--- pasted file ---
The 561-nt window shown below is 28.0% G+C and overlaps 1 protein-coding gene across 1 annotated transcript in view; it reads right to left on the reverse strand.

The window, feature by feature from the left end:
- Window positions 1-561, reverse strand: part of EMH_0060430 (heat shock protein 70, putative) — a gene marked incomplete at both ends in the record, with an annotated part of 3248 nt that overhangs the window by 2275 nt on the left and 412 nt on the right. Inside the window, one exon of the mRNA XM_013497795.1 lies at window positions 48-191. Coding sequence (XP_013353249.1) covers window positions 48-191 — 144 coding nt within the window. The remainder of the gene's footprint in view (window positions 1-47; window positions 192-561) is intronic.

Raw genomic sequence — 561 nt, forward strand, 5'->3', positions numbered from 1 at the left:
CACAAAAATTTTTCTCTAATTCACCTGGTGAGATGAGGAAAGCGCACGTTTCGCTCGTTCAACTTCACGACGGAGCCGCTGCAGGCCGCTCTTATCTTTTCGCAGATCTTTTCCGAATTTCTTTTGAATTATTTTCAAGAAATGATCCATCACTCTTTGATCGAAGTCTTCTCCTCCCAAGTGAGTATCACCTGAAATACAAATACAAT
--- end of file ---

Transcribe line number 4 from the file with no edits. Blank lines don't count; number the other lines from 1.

Raw genomic sequence — 561 nt, forward strand, 5'->3', positions numbered from 1 at the left: